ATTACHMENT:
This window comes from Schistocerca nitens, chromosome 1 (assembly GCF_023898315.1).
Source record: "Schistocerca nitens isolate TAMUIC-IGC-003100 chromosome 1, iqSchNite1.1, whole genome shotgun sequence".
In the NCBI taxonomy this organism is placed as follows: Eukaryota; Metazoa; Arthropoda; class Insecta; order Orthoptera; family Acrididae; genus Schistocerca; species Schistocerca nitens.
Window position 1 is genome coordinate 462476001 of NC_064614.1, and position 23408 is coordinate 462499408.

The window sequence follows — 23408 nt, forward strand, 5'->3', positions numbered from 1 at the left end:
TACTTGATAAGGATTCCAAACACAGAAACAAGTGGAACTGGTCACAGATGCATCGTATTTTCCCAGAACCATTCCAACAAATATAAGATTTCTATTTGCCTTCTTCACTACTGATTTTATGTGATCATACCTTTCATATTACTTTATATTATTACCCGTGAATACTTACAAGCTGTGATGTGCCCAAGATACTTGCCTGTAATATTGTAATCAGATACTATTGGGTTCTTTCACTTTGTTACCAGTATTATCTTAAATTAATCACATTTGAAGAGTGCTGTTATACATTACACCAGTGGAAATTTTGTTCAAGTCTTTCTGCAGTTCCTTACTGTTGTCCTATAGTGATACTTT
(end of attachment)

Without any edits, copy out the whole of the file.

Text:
This window comes from Schistocerca nitens, chromosome 1 (assembly GCF_023898315.1).
Source record: "Schistocerca nitens isolate TAMUIC-IGC-003100 chromosome 1, iqSchNite1.1, whole genome shotgun sequence".
In the NCBI taxonomy this organism is placed as follows: Eukaryota; Metazoa; Arthropoda; class Insecta; order Orthoptera; family Acrididae; genus Schistocerca; species Schistocerca nitens.
Window position 1 is genome coordinate 462476001 of NC_064614.1, and position 23408 is coordinate 462499408.

The window sequence follows — 23408 nt, forward strand, 5'->3', positions numbered from 1 at the left end:
TACTTGATAAGGATTCCAAACACAGAAACAAGTGGAACTGGTCACAGATGCATCGTATTTTCCCAGAACCATTCCAACAAATATAAGATTTCTATTTGCCTTCTTCACTACTGATTTTATGTGATCATACCTTTCATATTACTTTATATTATTACCCGTGAATACTTACAAGCTGTGATGTGCCCAAGATACTTGCCTGTAATATTGTAATCAGATACTATTGGGTTCTTTCACTTTGTTACCAGTATTATCTTAAATTAATCACATTTGAAGAGTGCTGTTATACATTACACCAGTGGAAATTTTGTTCAAGTCTTTCTGCAGTTCCTTACTGTTGTCCTATAGTGATACTTT